The Baylor scandal and its abhorrent, sickening actions — made worse by the fact that they happened in the years after the Penn State story broke — are still being sorted out.
If you are reading columns on the Baylor story from writers across the country, you are likely encountering words to this effect: “Hopefully, this is a wake-up call for other schools.” It’s the kind of statement found in many columns about Penn State from November of 2011 through the summer of 2012.
We didn’t know about Baylor in the summer of 2012. We might not have thought, but we at least hoped, that Penn State would have more of a positive effect on our society than it has.
This time, with the fallout of the Baylor scandal still fresh, it’s well worth noting that there IS another program which has exhibited at least some of the signs of the Baylor mess.
It doesn’t mean this program is guilty of everything which has been alleged or suspected.
It doesn’t mean the head coach is guilty to the extent Art Briles was and is.
It doesn’t mean the athletic director or other administrators should be presumed guilty or viewed in the same negative light we can legitimately apply to Ken Starr and Ian McCaw in Waco.
However, it’s certainly a situation which bears monitoring… and could very probably benefit from internal actions and reforms on the part of leaders.
That program is the University of Tennessee football program.
The school circled the wagons in support of the football operation. Matt Brown of Sports On Earth wrote about that sorry spectacle in February. You need to read about it if you didn’t at the time:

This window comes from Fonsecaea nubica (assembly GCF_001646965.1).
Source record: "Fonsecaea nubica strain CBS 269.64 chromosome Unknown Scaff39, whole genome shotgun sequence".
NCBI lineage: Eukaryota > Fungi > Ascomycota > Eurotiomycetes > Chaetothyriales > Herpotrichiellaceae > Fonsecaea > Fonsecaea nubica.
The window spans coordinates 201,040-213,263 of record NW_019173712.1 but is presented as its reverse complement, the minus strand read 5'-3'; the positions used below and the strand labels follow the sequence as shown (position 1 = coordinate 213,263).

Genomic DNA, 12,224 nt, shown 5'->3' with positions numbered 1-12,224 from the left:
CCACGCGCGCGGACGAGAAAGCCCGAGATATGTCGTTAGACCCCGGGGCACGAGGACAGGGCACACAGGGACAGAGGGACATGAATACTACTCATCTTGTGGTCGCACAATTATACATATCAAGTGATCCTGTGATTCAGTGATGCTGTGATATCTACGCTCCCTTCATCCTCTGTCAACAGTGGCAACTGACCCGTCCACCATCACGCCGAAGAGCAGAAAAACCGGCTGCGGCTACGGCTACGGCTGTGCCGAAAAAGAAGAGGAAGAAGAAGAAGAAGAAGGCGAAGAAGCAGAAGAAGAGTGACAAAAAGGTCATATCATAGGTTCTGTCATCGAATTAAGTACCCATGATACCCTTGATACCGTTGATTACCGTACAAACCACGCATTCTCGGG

— Matt Brown (@MattBrownCFB) February 24, 2016
Again, it could very well be that in sifting through the finer details of what has transpired at the University of Tennessee, administrators and Butch Jones did not look the other way in relationship to alleged sexual assaults and the legitimate concerns raised by young women who feared for their safety. Yet, it cannot be denied that the “promote the football program” gathering of various Tennessee sports coaches (presented above in Brown’s column) occurred in the midst of a very difficult month for the university. It also can’t be denied that more bad news continued to flow from Knoxville in the days and weeks AFTER that staged coach convention took place.
Perhaps a full overhaul and accounting must wait in Tennessee, but the school could very likely announce a few self-correcting steps right now, in the immediate aftermath of the Baylor episode, to promptly send a very important message about its values and culture, and how it intends to improve. Such a statement — and the measures attached to it — wouldn’t represent a guarantee or a certain declaration that the program’s (extent of) waywardness would cease to exist. It would, however, represent a sign that the University of Tennessee takes these matters seriously.
That’s more than a little important at a time like this.